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Damien Roberts

Managing the multi-academy trust

Damien Roberts from SchooliP explains how to conduct effective performance management in an MAT

Posted by Stephanie Broad | August 01, 2016 | Law, finance, HR

Executive headteachers and governing bodies of multi-academy trusts (MATs) are responsible for a great deal, such as managing the collective curriculum, maintaining facilities on multiple sites and ensuring that pupil progress across the board is positive and meeting targets.

Of course, in any school, the most precious resource is the teachers, and for MATs this is no different. But, when you're managing two, twenty or even more schools, the challenge of effectively monitoring staff performance and communicating with teachers becomes increasingly difficult.

The key challenges of performance management in MATs include: ensuring staff are actively engaging with their own self-evaluations, making progress against improvement plans and participating in appropriate continuing professional development (CPD). The whole process needs to be straightforward and transparent so that it becomes as effective as it can be, enabling staff to contribute towards the school’s overall priorities and performance. While these issues are similar to what you would expect for an individual school, MATs have a number of considerations that are unique to them.

Sizing up the issues

For MATs, there are added complications when it comes to monitoring how the schools in the trust are performing as a whole. The first and most obvious issue is the considerably larger workforce, including both teachers and supporting staff members. With Ofsted requiring all staff members to be evaluated against their performance, this means that the MAT has a lot of people to keep on track, as well as ensuring that they are receiving the necessary continuing professional development (CPD) for improving practices across the school.

Of course, as the trust is brought together, each individual school may have their own way of conducting evaluations, with slightly different appraisal questions, formats and included information. This can make it difficult and time-consuming to collate and evaluate the data needed to generate a report that shows how the MAT is doing across all of its schools. There is an additional pressure on MATs to show that this new form of autonomous management is effective, and that bringing schools into a trust will help them improve, so ensuring that this evidence is in place and clear is absolutely essential.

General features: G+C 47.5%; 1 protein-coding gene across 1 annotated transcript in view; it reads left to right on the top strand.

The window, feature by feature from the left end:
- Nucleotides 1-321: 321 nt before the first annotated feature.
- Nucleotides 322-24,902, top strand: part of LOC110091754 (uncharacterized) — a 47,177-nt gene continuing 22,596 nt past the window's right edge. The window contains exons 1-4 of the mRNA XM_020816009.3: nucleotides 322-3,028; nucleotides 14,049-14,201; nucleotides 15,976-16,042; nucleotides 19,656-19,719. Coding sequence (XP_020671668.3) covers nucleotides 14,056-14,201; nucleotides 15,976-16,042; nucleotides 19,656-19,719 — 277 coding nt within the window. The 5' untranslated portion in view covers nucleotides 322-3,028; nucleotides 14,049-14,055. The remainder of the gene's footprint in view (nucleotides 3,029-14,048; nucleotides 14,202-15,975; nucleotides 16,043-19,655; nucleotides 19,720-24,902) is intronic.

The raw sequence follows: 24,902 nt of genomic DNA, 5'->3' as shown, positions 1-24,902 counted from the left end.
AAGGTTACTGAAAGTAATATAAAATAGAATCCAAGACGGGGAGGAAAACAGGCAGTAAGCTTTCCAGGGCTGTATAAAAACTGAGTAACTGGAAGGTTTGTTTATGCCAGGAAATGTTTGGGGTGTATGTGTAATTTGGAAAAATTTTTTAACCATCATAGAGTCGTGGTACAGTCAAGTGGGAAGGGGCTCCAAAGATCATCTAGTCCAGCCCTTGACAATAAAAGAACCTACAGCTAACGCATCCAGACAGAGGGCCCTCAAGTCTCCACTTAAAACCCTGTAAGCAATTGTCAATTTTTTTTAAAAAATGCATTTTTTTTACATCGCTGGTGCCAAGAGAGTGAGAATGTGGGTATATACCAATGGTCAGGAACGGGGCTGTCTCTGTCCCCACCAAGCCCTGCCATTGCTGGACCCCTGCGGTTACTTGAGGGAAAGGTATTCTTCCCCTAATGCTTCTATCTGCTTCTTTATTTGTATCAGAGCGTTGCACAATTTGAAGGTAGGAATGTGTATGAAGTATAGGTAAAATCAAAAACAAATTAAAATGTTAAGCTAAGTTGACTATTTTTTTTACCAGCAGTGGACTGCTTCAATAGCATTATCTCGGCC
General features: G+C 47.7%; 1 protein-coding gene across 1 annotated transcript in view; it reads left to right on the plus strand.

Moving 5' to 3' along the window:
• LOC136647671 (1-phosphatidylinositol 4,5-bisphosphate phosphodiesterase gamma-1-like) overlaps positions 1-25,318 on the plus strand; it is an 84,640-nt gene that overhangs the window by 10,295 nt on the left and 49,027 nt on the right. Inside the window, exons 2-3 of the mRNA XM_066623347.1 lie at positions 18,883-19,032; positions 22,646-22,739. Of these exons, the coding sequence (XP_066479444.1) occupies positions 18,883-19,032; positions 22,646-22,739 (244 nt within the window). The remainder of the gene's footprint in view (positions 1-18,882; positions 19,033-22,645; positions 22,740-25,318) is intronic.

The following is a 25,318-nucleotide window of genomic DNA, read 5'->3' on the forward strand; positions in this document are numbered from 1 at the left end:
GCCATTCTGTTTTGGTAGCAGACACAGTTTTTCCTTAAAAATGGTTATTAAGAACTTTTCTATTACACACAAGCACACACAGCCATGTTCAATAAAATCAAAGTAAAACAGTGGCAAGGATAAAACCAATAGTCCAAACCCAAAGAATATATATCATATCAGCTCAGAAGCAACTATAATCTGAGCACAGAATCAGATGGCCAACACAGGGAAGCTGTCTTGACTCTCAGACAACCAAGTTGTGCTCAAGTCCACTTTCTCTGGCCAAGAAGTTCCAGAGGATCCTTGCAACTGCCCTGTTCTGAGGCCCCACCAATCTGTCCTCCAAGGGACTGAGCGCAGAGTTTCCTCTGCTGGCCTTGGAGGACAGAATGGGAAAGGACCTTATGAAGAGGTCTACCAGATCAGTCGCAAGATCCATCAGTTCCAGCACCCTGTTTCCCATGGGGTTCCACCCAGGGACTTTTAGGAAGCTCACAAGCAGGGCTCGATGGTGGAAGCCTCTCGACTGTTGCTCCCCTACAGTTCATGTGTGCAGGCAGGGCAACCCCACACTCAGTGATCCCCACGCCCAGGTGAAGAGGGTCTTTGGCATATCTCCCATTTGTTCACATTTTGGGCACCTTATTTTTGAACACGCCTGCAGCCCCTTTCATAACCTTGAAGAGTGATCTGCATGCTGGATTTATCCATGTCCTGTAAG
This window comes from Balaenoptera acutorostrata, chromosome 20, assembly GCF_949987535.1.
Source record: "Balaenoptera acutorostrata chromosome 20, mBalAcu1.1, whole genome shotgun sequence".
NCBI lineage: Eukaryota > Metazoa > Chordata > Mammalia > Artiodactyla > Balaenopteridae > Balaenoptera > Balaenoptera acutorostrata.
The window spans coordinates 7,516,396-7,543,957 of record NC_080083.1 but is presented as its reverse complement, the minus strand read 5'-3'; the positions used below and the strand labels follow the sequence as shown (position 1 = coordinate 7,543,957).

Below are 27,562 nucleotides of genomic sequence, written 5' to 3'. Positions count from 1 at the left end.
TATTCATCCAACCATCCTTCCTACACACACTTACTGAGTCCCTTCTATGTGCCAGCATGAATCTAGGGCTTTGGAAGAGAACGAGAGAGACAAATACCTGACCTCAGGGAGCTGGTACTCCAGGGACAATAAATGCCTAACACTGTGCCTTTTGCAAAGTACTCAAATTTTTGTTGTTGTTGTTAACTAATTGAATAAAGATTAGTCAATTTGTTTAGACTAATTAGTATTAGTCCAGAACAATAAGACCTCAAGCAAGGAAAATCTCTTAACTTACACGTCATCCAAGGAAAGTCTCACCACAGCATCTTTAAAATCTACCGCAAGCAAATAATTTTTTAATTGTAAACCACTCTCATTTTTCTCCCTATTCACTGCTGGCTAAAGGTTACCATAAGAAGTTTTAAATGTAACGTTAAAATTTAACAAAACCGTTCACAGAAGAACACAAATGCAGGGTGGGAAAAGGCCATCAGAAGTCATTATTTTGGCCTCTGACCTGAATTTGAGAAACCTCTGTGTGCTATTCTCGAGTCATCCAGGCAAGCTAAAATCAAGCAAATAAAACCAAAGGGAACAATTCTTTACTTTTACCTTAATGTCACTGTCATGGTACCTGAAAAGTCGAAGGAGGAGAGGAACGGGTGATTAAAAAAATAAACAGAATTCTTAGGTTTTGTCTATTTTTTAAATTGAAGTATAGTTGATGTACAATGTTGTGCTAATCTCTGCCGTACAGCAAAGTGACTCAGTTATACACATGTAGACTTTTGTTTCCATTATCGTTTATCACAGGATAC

Digital systems have the added benefit of being able to send reminders or emails to staff members, ensuring they are notified whenever they are required to provide new evidence or information for their evaluation

Lighten the workload

The most effective way of streamlining performance management in MATs is to uniform the process of submitting evaluations and evidence. This will help to create a working document that’s continuously evolving to reflect the performance of the schools in the trust. Doing this digitally is very helpful, as it centralises everything that the MAT needs to know, whether that’s on a trust, school or individual level. This reduces the paper trails commonly associated with the performance management process and, at the same time, provides a clear overview and distinction between staff. This allows schools to identify where teachers or assistants can help to improve one another, using the extensive team to the trust’s advantage and sharing best practice between schools.

Digital systems also have the added benefit of being able to send reminders or emails to staff members, ensuring they are notified whenever they are required to provide new evidence or information for their evaluation. Gone are the days of just one annual performance review!

Another important evaluation for MATs to make is in CPD. Questions might include: What are our priorities? Which areas should we be improving? Is the CPD we’re currently using effective? Having a central database where all the priorities for training are listed and there is a clear view of the courses each staff member has completed allows the MAT to monitor where budget is being used across the board. It also helps to demonstrate how effective training has been based on the attending staff member’s improvement profile, determining whether it’s beneficial for others to take the course.

In essence, it’s about how everything pulls together and streamlining processes, whether that’s appropriate CPD or effective self-evaluations, and how it can be used to develop improvement plans for everyone within the trust. MATs are in a great position, as they are all working towards collective improvement as a whole, sharing best practice to ensure that everyone is performing well. By digitising the performance management process across the board, the MAT can be there to support this development at every turn.

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